Welcome to my A to Z Blogging Challenge Posts.
This month I’ve challenged myself to not only do 26 blog posts in 30 days based on One Word Writing Prompts, but also to try to link them together into some kind of cohesive whole. I’d love to hear how you think I’m doing. If you want to start the story from the beginning, check out the Angel post from April 1.
Today’s One Word Writing Prompt:
The definitions are from the Oxford English Dictionary via their on-line access (which I have through my University employer). Feel free to skip down to the story segment if you don’t share my fascination with words, definitions, and shades of meaning.
(In mod. use this sense istransf. from 3.)
a. A small round ball.
b. A small nugget.
c. In pl. (slang). Beans or peas.
†2. A cannon-ball (of metal or stone); sometimes cannon-bullet. Obs. exc. hist.
a.A ball of lead or other metal, used in firearms of small calibre; now often conical. Formerly also collective (cf. balln.15b).
a. Formerly: the missile from a sling; also attrib.
b. The angler’s plumb or sinker.
c. A high-speed type of aeroplane, e.g. the small Bristol scout.
5. pl. Sc. The game of bowls. [Compare Old French bouletein same sense.]
6. U.S. An ace in the game of brag or poker; esp in two bullets and a bragger (see bragger n. 2): a winning hand; also fig.
Today’s Story Segment:
Uriel stretched his wings and flapped them slowly. They didn’t have that stinging ache to them anymore, so he thought he’d rested them enough. It was hard to keep up with the limitations of a corporeal body when he first arrived. He had to remember what the various sensations meant. In his heavenly form he wasn’t affected by such things as hunger or fatigue.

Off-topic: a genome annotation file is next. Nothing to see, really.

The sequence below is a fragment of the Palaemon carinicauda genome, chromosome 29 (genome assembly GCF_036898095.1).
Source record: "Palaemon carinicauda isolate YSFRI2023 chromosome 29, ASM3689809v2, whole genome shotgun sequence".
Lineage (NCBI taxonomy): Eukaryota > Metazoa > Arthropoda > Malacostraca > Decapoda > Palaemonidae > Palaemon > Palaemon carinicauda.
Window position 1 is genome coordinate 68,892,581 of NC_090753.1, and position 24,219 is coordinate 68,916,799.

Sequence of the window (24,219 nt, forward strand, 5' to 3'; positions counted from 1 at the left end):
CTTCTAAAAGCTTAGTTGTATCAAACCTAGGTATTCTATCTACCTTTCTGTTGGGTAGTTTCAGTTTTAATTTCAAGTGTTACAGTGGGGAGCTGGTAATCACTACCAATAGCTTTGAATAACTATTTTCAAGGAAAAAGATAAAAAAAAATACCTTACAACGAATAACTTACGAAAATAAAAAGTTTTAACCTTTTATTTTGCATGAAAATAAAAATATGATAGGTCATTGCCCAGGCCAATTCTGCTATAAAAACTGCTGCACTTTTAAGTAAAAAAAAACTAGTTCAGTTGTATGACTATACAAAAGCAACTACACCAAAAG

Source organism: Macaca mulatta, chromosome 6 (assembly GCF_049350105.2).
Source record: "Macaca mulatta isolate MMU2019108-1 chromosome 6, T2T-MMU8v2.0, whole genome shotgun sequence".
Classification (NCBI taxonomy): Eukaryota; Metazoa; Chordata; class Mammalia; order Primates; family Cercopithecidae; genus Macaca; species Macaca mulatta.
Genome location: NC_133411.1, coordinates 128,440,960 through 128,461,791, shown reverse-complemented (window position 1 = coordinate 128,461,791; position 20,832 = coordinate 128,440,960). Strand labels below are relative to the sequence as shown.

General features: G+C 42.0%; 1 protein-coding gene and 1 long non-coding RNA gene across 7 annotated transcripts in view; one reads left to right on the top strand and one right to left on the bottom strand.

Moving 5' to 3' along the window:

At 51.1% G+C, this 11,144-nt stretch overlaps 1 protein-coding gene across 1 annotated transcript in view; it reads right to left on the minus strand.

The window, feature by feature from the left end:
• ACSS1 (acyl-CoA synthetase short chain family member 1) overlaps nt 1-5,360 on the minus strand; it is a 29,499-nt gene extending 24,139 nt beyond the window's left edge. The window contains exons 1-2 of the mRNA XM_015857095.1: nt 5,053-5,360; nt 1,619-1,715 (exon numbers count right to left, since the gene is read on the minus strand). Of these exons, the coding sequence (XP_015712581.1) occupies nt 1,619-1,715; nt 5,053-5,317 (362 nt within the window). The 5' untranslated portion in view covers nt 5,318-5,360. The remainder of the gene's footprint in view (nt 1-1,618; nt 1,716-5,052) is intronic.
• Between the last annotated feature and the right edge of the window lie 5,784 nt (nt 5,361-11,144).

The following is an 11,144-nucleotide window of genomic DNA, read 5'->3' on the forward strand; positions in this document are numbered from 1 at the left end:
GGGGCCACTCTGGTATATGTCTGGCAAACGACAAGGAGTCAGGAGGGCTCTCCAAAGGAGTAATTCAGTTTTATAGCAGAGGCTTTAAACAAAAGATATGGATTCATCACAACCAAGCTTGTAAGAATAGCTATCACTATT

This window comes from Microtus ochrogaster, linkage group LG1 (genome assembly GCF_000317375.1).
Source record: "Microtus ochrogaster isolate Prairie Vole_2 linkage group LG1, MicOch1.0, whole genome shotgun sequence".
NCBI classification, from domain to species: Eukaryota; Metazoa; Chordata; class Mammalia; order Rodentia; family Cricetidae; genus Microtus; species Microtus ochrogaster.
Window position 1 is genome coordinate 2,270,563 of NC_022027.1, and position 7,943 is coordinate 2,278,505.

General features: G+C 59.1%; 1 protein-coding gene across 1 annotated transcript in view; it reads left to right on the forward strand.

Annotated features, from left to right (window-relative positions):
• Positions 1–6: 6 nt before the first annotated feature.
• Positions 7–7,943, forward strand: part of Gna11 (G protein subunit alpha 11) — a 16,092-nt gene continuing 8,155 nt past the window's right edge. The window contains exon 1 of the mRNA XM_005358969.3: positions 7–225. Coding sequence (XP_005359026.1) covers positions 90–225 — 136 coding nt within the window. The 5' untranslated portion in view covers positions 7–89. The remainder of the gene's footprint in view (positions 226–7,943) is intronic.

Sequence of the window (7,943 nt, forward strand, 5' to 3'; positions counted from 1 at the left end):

Taking to the air once more, Uriel soared over the sprawling city. It was a far greater thing than Rome had been. There were large amphitheaters and even larger enclosed buildings. There were even metal objects flying through the sky above him. He wondered if they were similar to the odd conveyances he’d seen the humans in earlier on the strange black surface.
Uriel flew across the city until he reached the edge. This was a coastal city, but the ships that sailed in the waters were like nothing he had ever seen before. He began to wonder if he should have asked Michael to share what he knew of human history since Uriel’s last trip. It was probably too late for such a thing. His corporeal form wouldn’t survive such a transfer of energy, but he wished he knew more about this strange place the humans had built. This towering city of glass and metal.
Now that he had reached the far edge of the city, Uriel could turn back, and take another pass. He would be able to see the entire city if he continued flying back and forth over new portions of it. If he didn’t find what he needed, he could return to this place and flow over the city in the other direction.
With a plan in mind, Uriel turned, flying perpendicular to his pervious path until he could barely see the buildings ha had already flown over. He then turned again and flew opposite his original direction. He would examine the entire city from the air. Surely he would be able to locate this bright blue building Michael had sent him to find.
The sun was sinking low on the horizon when Uriel landed on another building. The ache in his wings was stronger than it had been at midday. He was not used to flying for so long even in his incorporeal heavenly form. It was far more taxing than he had remembered flying to be. Perhaps it was all the dodging of buildings he was having to do.
Uriel faced west, watching as the sun slowly sank behind the other buildings and the sky darkened. He could continue his search in the dark. It mattered little to him. His corporeal body might look human, but he still had the senses and abilities of an angel.